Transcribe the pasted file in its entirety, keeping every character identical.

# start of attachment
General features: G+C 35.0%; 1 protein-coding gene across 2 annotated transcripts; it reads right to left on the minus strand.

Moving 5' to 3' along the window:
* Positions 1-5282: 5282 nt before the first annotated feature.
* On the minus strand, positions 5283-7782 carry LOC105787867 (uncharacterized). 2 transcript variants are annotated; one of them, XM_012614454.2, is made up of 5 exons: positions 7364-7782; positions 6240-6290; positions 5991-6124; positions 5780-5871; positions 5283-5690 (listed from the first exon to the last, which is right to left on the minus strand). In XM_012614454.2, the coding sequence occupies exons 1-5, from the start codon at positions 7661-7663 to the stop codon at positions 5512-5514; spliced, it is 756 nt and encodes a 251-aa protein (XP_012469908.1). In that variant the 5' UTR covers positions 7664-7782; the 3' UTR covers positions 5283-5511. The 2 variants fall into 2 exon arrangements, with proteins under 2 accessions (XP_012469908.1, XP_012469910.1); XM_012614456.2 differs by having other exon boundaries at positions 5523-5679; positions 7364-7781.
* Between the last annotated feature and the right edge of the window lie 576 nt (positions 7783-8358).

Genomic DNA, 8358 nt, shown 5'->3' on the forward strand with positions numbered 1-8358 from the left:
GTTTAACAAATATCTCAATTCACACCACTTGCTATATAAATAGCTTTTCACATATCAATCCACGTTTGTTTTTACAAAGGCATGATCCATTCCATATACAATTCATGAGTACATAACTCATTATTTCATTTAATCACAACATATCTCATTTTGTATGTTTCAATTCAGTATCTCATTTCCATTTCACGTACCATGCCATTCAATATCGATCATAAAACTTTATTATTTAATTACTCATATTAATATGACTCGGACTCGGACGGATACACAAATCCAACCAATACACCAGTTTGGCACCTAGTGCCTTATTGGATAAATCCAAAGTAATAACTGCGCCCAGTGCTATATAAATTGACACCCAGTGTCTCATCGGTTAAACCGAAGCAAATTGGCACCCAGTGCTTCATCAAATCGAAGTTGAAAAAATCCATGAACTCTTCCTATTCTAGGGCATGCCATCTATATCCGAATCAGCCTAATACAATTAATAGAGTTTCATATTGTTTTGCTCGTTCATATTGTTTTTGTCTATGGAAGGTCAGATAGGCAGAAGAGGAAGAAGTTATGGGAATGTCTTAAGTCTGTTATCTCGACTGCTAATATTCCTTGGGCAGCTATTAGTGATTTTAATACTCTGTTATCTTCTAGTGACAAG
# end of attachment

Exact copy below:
General features: G+C 35.0%; 1 protein-coding gene across 2 annotated transcripts; it reads right to left on the minus strand.

Moving 5' to 3' along the window:
* Positions 1-5282: 5282 nt before the first annotated feature.
* On the minus strand, positions 5283-7782 carry LOC105787867 (uncharacterized). 2 transcript variants are annotated; one of them, XM_012614454.2, is made up of 5 exons: positions 7364-7782; positions 6240-6290; positions 5991-6124; positions 5780-5871; positions 5283-5690 (listed from the first exon to the last, which is right to left on the minus strand). In XM_012614454.2, the coding sequence occupies exons 1-5, from the start codon at positions 7661-7663 to the stop codon at positions 5512-5514; spliced, it is 756 nt and encodes a 251-aa protein (XP_012469908.1). In that variant the 5' UTR covers positions 7664-7782; the 3' UTR covers positions 5283-5511. The 2 variants fall into 2 exon arrangements, with proteins under 2 accessions (XP_012469908.1, XP_012469910.1); XM_012614456.2 differs by having other exon boundaries at positions 5523-5679; positions 7364-7781.
* Between the last annotated feature and the right edge of the window lie 576 nt (positions 7783-8358).

Genomic DNA, 8358 nt, shown 5'->3' on the forward strand with positions numbered 1-8358 from the left:
GTTTAACAAATATCTCAATTCACACCACTTGCTATATAAATAGCTTTTCACATATCAATCCACGTTTGTTTTTACAAAGGCATGATCCATTCCATATACAATTCATGAGTACATAACTCATTATTTCATTTAATCACAACATATCTCATTTTGTATGTTTCAATTCAGTATCTCATTTCCATTTCACGTACCATGCCATTCAATATCGATCATAAAACTTTATTATTTAATTACTCATATTAATATGACTCGGACTCGGACGGATACACAAATCCAACCAATACACCAGTTTGGCACCTAGTGCCTTATTGGATAAATCCAAAGTAATAACTGCGCCCAGTGCTATATAAATTGACACCCAGTGTCTCATCGGTTAAACCGAAGCAAATTGGCACCCAGTGCTTCATCAAATCGAAGTTGAAAAAATCCATGAACTCTTCCTATTCTAGGGCATGCCATCTATATCCGAATCAGCCTAATACAATTAATAGAGTTTCATATTGTTTTGCTCGTTCATATTGTTTTTGTCTATGGAAGGTCAGATAGGCAGAAGAGGAAGAAGTTATGGGAATGTCTTAAGTCTGTTATCTCGACTGCTAATATTCCTTGGGCAGCTATTAGTGATTTTAATACTCTGTTATCTTCTAGTGACAAG